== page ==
Are low-interest credit cards a smart choice? WalletHub’s “ask the experts” checks in with College of Business finance expert Prem Mathew, associate dean for undergraduate student development, associate professor of finance.
Four College of Business research faculty and three instructors earned promotions in 2018 based on a review of their research, teaching contributions, students advising, service and other criteria. Congratulations to our accomplished faculty!
Dr. Jonathan Arthurs, was promoted to professor; he researches governance and innovation, particularly in new ventures. Arthurs, who joined OSU in 2013, also serves as the associate dean for research and faculty at the College of Business. He teaches in entrepreneurship. He has coauthored 19 journal articles, five book chapters, seven conference proceedings. Google Scholar records 1,900 citations for Arthurs’ work.
Dr. David C. Baldridge, management, was promoted to professor. Baldridge researches individual difference, diversity, equity and inclusion, and he is most widely recognized for his research on employment of persons with disabilities. Baldridge has published 14 journal articles, eight of these in journals of distinction or top journals, and two Oxford book chapters. He joined OSU in 2004.
Dr. Anthony C. Klotz, management, was promoted to associate professor and granted tenure. Klotz, who researches work-group dynamics, career transitions and other topics, has co-authored and published 23 research articles, six book chapters, and presented 19 conference papers. Klotz’s work has earned 1,300 citations according to Google Scholar, and 432 according to Thompson Reuters science metrics. Klotz joined the College of Business in 2013.
Dr. Inara Scott, Gomo Family professor of management, was promoted to associate professor and granted tenure. Scott, who researches energy law, clean energy, sustainable development and sustainable business, came to OSU in 2012 after a decade of practicing law. Since joining OSU, she has authored 14 research articles, 10 of these published in top ten-percent law journals, and three book chapters.
Additionally, Amy Bourne, accounting, was promoted to senior instructor II; Michele Swift and Lacey McNeely, both in management, were promoted to senior instructor I.
Amol Joshi, assistant professor of strategy and entrepreneurship, has been appointed to a National Academies of Sciences, Engineering, and Medicine study committee. Joshi is one of 15 researchers nationwide invited to serve on the committee.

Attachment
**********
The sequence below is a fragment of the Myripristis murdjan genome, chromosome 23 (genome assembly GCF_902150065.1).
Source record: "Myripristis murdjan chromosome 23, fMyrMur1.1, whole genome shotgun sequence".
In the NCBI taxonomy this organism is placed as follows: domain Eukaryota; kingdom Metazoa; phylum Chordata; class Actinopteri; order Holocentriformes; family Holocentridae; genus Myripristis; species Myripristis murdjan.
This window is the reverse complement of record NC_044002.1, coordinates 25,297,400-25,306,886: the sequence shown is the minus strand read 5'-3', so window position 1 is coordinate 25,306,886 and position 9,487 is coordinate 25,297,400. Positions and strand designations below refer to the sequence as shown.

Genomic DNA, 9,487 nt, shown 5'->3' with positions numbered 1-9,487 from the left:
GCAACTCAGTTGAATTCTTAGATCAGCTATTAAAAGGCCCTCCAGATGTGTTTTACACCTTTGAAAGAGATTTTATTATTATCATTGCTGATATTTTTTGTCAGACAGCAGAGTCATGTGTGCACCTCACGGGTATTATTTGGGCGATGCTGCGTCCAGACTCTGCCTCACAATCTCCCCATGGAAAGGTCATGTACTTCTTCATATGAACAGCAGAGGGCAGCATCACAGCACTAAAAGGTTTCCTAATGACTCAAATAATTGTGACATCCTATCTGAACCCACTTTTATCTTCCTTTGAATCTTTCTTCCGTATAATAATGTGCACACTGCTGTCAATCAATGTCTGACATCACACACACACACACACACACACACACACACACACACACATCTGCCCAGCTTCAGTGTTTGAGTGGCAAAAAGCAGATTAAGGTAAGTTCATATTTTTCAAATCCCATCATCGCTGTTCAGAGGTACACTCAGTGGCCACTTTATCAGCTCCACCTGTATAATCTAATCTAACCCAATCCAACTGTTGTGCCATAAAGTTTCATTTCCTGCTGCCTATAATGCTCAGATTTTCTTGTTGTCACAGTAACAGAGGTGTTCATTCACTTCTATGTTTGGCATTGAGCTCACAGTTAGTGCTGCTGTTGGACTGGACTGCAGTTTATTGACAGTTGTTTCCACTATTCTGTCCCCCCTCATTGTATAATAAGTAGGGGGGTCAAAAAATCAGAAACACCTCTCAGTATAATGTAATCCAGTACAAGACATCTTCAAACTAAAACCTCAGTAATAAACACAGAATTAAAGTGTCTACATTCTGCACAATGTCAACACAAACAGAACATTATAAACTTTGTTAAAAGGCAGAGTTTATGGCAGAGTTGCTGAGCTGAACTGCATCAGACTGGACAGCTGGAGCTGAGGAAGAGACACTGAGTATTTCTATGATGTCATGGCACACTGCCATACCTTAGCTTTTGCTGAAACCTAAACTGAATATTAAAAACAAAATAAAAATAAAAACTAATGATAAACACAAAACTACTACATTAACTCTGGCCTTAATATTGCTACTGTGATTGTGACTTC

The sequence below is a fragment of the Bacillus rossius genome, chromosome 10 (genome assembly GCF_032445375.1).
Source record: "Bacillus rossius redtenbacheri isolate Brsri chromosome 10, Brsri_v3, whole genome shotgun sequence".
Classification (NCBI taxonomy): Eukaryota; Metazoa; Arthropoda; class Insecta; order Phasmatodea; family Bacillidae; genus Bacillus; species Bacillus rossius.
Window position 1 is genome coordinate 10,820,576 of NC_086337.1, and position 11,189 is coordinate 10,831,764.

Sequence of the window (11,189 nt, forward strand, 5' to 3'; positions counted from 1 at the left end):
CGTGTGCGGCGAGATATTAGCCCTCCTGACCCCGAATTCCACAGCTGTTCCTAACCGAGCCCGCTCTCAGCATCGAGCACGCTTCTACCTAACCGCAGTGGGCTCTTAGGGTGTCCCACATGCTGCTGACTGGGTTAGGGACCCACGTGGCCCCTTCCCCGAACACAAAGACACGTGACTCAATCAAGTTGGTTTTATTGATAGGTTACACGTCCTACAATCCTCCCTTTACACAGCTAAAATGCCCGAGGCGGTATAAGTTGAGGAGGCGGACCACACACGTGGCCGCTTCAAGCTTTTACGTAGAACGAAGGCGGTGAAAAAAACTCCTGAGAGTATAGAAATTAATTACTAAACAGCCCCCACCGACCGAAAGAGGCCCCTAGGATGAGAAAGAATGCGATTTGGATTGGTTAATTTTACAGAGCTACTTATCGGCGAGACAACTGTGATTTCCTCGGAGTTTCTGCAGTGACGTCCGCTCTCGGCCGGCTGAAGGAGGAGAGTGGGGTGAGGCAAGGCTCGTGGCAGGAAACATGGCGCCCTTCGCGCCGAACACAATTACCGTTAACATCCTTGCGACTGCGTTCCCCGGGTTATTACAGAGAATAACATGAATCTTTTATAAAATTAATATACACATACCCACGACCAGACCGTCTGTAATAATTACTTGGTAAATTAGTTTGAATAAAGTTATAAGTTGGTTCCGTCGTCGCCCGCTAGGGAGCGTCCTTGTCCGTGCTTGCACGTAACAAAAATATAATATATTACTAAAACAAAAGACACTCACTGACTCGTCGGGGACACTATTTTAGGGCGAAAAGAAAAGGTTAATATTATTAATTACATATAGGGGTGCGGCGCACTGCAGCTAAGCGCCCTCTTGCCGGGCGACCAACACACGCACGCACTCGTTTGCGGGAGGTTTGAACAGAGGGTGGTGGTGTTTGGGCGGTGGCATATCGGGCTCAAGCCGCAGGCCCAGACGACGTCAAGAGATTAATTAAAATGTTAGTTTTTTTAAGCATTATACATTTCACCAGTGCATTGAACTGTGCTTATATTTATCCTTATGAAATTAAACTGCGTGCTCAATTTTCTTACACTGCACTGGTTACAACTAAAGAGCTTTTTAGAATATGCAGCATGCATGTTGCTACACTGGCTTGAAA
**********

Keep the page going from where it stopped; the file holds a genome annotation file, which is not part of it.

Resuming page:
The committee will study the economic and non-economic benefits of the Small Business Innovation Research (SBIR) and Small Business Technology Transfer (STTR) programs at the U.S. Department of Energy, examining a range of economic impacts including job creation within the programs, and the role of SBIR/STTR in stimulating technological innovation.
The committee will report findings and recommendations to the DOE and the U.S. Congress.
Recent estimates suggest that today’s employees experience 12 or more jobs changes both voluntary and involuntary in their careers, demonstrating that gaps in employment are a real possibility for many. Unfortunately, an employment gap can be a time of high-stress, and the gap itself can impact a job search, as employers tend to show bias against candidates with breaks in their work history. Fortunately, researchers have found that emotional intelligence may be key in predicting employment gaps and helping neutralize some of their negative effects.
Specifically, being able to harness emotional information to enhance one’s thinking (aka facilitation-based emotional intelligence) is a key determinant in predicting early-career employment gaps, researchers find. Such ability relates to higher self-esteem, which in turn is linked to fewer employment gaps. In addition, the ability to make connections between emotions and situations (aka understanding-based emotional intelligence) minimizes the negative impact that employment gaps have on the fit that people have between the demands of their job and their own knowledge, skills, and abilities.
Satoris S. Howes, associate professor of business and business program lead at Oregon State University-Cascades, along with coauthors Scott Dust (Miami University), Joe Rode (Miami University), Marne Arthaud-Day (Kansas State University), and Aarti Ramaswami (ESSEC Business School) wrote the article “Managing the Self-Esteem, Employment Gaps, and Employment Quality Process: The Role of Facilitation- and Understanding-Based Emotional Intelligence,” published in the Journal of Organizational Behavior.